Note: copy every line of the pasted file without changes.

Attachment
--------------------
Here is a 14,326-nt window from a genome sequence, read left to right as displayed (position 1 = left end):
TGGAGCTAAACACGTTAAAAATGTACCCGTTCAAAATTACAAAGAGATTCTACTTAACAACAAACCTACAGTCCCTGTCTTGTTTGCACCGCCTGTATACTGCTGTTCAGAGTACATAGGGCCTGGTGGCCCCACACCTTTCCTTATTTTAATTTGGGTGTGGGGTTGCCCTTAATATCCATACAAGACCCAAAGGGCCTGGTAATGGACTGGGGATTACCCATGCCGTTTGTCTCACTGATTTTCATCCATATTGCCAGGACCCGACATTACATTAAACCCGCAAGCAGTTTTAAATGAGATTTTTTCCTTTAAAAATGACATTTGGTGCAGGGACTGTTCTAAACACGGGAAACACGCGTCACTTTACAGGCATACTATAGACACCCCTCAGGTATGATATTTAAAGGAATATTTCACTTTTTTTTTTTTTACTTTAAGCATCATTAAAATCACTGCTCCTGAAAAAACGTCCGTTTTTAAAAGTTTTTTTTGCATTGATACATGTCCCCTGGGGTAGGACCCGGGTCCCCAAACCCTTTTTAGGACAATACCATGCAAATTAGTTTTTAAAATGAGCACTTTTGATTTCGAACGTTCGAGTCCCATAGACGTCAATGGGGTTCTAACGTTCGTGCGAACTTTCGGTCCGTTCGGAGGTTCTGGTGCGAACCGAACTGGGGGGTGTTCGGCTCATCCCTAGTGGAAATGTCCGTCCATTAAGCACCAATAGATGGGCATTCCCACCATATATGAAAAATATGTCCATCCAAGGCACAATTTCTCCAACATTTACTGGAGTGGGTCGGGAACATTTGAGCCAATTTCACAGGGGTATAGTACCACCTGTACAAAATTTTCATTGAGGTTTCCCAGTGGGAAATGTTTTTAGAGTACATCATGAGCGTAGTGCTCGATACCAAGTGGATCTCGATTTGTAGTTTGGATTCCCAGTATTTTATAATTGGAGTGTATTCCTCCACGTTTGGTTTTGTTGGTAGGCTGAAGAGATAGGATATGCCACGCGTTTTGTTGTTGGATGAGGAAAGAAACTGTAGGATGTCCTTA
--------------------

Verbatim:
Here is a 14,326-nt window from a genome sequence, read left to right as displayed (position 1 = left end):
TGGAGCTAAACACGTTAAAAATGTACCCGTTCAAAATTACAAAGAGATTCTACTTAACAACAAACCTACAGTCCCTGTCTTGTTTGCACCGCCTGTATACTGCTGTTCAGAGTACATAGGGCCTGGTGGCCCCACACCTTTCCTTATTTTAATTTGGGTGTGGGGTTGCCCTTAATATCCATACAAGACCCAAAGGGCCTGGTAATGGACTGGGGATTACCCATGCCGTTTGTCTCACTGATTTTCATCCATATTGCCAGGACCCGACATTACATTAAACCCGCAAGCAGTTTTAAATGAGATTTTTTCCTTTAAAAATGACATTTGGTGCAGGGACTGTTCTAAACACGGGAAACACGCGTCACTTTACAGGCATACTATAGACACCCCTCAGGTATGATATTTAAAGGAATATTTCACTTTTTTTTTTTTTACTTTAAGCATCATTAAAATCACTGCTCCTGAAAAAACGTCCGTTTTTAAAAGTTTTTTTTGCATTGATACATGTCCCCTGGGGTAGGACCCGGGTCCCCAAACCCTTTTTAGGACAATACCATGCAAATTAGTTTTTAAAATGAGCACTTTTGATTTCGAACGTTCGAGTCCCATAGACGTCAATGGGGTTCTAACGTTCGTGCGAACTTTCGGTCCGTTCGGAGGTTCTGGTGCGAACCGAACTGGGGGGTGTTCGGCTCATCCCTAGTGGAAATGTCCGTCCATTAAGCACCAATAGATGGGCATTCCCACCATATATGAAAAATATGTCCATCCAAGGCACAATTTCTCCAACATTTACTGGAGTGGGTCGGGAACATTTGAGCCAATTTCACAGGGGTATAGTACCACCTGTACAAAATTTTCATTGAGGTTTCCCAGTGGGAAATGTTTTTAGAGTACATCATGAGCGTAGTGCTCGATACCAAGTGGATCTCGATTTGTAGTTTGGATTCCCAGTATTTTATAATTGGAGTGTATTCCTCCACGTTTGGTTTTGTTGGTAGGCTGAAGAGATAGGATATGCCACGCGTTTTGTTGTTGGATGAGGAAAGAAACTGTAGGATGTCCTTA